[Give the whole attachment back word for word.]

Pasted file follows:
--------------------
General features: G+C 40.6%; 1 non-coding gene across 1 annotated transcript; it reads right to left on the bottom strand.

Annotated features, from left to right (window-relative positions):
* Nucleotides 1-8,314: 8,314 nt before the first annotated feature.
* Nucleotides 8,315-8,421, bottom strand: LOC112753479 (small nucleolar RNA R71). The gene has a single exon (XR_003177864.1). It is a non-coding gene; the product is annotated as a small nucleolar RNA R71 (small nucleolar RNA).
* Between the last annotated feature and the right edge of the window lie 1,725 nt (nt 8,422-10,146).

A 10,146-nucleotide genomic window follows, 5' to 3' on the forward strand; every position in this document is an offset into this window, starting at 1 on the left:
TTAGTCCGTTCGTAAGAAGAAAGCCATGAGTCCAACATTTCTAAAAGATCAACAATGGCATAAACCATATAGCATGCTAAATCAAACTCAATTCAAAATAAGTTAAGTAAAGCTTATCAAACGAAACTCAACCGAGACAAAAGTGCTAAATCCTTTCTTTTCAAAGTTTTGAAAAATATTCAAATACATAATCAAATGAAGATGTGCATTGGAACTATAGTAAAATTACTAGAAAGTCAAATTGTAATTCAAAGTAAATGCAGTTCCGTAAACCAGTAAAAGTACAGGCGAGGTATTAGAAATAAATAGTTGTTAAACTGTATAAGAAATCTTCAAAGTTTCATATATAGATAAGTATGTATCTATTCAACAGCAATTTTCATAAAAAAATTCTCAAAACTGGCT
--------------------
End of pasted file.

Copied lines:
General features: G+C 40.6%; 1 non-coding gene across 1 annotated transcript; it reads right to left on the bottom strand.

Annotated features, from left to right (window-relative positions):
* Nucleotides 1-8,314: 8,314 nt before the first annotated feature.
* Nucleotides 8,315-8,421, bottom strand: LOC112753479 (small nucleolar RNA R71). The gene has a single exon (XR_003177864.1). It is a non-coding gene; the product is annotated as a small nucleolar RNA R71 (small nucleolar RNA).
* Between the last annotated feature and the right edge of the window lie 1,725 nt (nt 8,422-10,146).

A 10,146-nucleotide genomic window follows, 5' to 3' on the forward strand; every position in this document is an offset into this window, starting at 1 on the left:
TTAGTCCGTTCGTAAGAAGAAAGCCATGAGTCCAACATTTCTAAAAGATCAACAATGGCATAAACCATATAGCATGCTAAATCAAACTCAATTCAAAATAAGTTAAGTAAAGCTTATCAAACGAAACTCAACCGAGACAAAAGTGCTAAATCCTTTCTTTTCAAAGTTTTGAAAAATATTCAAATACATAATCAAATGAAGATGTGCATTGGAACTATAGTAAAATTACTAGAAAGTCAAATTGTAATTCAAAGTAAATGCAGTTCCGTAAACCAGTAAAAGTACAGGCGAGGTATTAGAAATAAATAGTTGTTAAACTGTATAAGAAATCTTCAAAGTTTCATATATAGATAAGTATGTATCTATTCAACAGCAATTTTCATAAAAAAATTCTCAAAACTGGCT